Monday, June 14, 2021
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EU aims to be first climate-neutral continent

Through its 2050 long-term strategy, the EU aims to achieve climate neutrality. Reaching this objective will require a cost-effective, just and socially balanced transformation of Europe’s society and economy.

As part of the European Green Deal, in 2020 the Commission proposed the first European Climate Law to enshrine the 2050 climate-neutrality target into law.
 
To achieve the European Green Deal, the EU needs to address three key challenges: 

               1. Achieving carbon neutrality by 2050
               2. Decoupling economic growth from resource use
               3. Ensuring no one and no place is left behind  

The European Green Deal is the EU’s main growth strategy to transition to a sustainable economic model and enable EU member states to achieve the goals of the Paris Agreement.
Industry sector perspective 

This political ambition requires significant engagement and investment from the private sector. According to McKinsey, in order to reach the required speed and decarbonisation, certain factors are contingent on the availability of advanced technologies and the ability for supply chain upscaling.

Specifically achieving net-zero by 2050 at a net-zero cost would require the following immediate actions: Rapidly scale cost-competitive technologies and business models to reduce near-term emissions.  Accelerate next-generation technologies and invest in enabling infrastructure to reduce emissions after 2030. Invest in R&D and negative emissions to close the gaps to net-zero by 2050. 
EU Green Week

The EU celebrated its annual ‘Green Week’ in the first week of June drawing inspiration from the European Green Deal. The event focused on the ‘zero pollution ambition’ as well as initiatives, spanning energy, industry, mobility, agriculture, fisheries, health and biodiversity. 

Building on recent green investment and public-private partnership activity, the goal is to speed up the transition towards becoming the first climate neutral continent by 2050.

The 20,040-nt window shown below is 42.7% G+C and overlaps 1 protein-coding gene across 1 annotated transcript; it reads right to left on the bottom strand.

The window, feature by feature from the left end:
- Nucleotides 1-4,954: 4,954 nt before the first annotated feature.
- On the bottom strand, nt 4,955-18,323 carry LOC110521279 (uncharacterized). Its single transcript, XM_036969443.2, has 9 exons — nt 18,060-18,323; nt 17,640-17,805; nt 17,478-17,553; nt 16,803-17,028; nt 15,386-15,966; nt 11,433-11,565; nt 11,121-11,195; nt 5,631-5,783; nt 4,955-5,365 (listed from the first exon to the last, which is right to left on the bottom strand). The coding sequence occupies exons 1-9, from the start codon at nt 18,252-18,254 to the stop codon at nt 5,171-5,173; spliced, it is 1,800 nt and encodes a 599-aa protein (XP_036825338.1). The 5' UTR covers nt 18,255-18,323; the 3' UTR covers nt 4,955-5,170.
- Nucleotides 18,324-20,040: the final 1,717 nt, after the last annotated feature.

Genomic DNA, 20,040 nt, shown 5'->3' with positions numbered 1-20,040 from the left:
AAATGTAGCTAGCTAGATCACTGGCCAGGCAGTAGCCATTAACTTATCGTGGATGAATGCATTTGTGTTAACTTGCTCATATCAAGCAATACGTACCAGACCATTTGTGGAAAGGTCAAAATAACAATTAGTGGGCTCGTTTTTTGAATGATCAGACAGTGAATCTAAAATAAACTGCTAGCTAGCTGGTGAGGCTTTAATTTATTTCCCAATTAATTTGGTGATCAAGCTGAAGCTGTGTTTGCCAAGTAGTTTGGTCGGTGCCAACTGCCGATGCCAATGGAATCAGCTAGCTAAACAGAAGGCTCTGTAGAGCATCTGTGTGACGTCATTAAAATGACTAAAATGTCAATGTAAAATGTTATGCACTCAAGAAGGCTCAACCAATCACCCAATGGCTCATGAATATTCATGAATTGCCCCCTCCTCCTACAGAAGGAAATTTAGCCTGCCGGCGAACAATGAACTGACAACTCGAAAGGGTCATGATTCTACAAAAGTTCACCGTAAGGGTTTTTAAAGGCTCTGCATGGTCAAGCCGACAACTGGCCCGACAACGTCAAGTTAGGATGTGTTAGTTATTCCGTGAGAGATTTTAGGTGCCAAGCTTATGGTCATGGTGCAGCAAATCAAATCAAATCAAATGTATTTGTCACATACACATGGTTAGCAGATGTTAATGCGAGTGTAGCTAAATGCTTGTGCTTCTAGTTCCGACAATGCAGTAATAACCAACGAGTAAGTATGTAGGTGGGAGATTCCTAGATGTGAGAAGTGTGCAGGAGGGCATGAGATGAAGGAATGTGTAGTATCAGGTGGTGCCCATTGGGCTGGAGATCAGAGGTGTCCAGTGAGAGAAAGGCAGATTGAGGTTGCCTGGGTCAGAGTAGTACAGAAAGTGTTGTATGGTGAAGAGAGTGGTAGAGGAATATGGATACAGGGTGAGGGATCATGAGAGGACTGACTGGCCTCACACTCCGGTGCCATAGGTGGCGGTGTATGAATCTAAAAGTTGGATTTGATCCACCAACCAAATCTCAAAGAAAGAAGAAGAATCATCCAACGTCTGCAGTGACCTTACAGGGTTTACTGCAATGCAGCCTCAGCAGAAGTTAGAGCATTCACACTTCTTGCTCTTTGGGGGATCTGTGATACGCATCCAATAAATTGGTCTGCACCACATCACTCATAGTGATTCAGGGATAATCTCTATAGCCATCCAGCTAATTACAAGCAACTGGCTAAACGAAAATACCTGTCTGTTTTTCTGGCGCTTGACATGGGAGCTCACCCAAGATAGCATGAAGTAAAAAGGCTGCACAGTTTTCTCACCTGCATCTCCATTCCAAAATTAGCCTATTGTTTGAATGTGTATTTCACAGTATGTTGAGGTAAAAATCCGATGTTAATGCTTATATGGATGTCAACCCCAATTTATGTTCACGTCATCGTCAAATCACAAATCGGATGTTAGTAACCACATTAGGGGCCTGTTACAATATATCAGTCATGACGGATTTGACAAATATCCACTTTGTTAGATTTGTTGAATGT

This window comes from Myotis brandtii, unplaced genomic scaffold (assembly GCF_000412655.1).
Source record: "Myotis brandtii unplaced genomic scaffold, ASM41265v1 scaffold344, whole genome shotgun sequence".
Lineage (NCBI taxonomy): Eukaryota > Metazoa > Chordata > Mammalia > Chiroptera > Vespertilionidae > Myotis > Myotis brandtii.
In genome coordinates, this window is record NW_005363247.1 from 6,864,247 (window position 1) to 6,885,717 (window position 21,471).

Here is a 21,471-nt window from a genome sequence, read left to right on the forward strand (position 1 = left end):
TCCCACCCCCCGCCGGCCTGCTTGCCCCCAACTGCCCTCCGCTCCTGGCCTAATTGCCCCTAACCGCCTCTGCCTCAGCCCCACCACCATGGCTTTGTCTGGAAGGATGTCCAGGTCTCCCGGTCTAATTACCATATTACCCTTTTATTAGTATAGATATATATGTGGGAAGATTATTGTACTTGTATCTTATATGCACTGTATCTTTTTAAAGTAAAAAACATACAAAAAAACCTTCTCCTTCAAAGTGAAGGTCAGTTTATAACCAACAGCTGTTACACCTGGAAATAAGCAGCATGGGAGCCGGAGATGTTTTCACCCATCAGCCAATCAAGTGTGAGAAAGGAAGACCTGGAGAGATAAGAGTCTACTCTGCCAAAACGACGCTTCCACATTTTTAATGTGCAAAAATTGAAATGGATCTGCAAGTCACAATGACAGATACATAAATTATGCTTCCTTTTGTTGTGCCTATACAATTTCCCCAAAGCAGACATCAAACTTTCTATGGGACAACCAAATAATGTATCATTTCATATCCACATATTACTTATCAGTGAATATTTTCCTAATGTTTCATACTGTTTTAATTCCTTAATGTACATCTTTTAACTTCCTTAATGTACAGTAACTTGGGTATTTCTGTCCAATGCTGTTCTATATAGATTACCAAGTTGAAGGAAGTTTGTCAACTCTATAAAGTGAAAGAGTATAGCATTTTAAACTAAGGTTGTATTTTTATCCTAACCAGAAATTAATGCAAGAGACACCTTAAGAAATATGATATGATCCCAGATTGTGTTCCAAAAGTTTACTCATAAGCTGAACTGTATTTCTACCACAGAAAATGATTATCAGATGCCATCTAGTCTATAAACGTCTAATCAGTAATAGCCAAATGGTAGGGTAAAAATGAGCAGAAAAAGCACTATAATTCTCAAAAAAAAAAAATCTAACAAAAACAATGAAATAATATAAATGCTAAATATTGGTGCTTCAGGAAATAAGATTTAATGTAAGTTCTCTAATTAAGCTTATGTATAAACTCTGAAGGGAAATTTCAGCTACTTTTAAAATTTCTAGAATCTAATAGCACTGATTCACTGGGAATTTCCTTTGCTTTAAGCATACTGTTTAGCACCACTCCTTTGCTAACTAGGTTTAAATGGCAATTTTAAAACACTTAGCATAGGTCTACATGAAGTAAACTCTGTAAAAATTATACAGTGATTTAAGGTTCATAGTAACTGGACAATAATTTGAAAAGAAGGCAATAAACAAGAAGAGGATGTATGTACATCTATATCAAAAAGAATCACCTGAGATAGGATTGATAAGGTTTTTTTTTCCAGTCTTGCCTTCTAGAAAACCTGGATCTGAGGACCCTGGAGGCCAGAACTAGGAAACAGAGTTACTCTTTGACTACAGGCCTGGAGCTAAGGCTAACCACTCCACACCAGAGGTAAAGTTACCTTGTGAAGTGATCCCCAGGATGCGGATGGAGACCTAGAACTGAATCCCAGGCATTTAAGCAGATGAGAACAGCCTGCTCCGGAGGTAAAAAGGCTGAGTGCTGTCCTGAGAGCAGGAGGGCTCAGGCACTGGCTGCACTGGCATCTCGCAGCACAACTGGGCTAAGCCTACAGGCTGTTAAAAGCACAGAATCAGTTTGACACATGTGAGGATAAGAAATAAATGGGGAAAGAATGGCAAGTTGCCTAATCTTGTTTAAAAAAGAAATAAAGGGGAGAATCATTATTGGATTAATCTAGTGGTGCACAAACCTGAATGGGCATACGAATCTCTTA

However, the European Green Deal’s plan – to make the EU’s economy sustainable – will face a number of challenges, particularly from carbon pricing and emissions risk while making the transition just and inclusive for all.

Image: “Green Energy” by menesis is licensed under CC BY-SA 2.0
  
World Climate Forum at London Climate Action Week 

World Climate Forum EUROPE 2021, taking place during London Climate Action Week on June 29th, will welcome high level decision makers driving the ambition of the European Green Deal through the key drivers of policy, innovation and investment. 

We are focusing on London Climate Action week as an essential step toward COP26, the UN Climate Conference in Glasgow in November, when a new level of climate ambition will be set.

The Forum will showcase three key sectors that must transform to make Europe carbon neutral: energy, the built environment and transport.

We will also focus on green finance as a cross-cutting sector that can enable a rapid transition.

By displaying bold leadership, innovative solutions, new technologies and partnership models, World Climate Forum EUROPE aims at creating impactful discussions that inspire meaningful collaboration, to foster net-zero commitments and low carbon investments, towards COP26.

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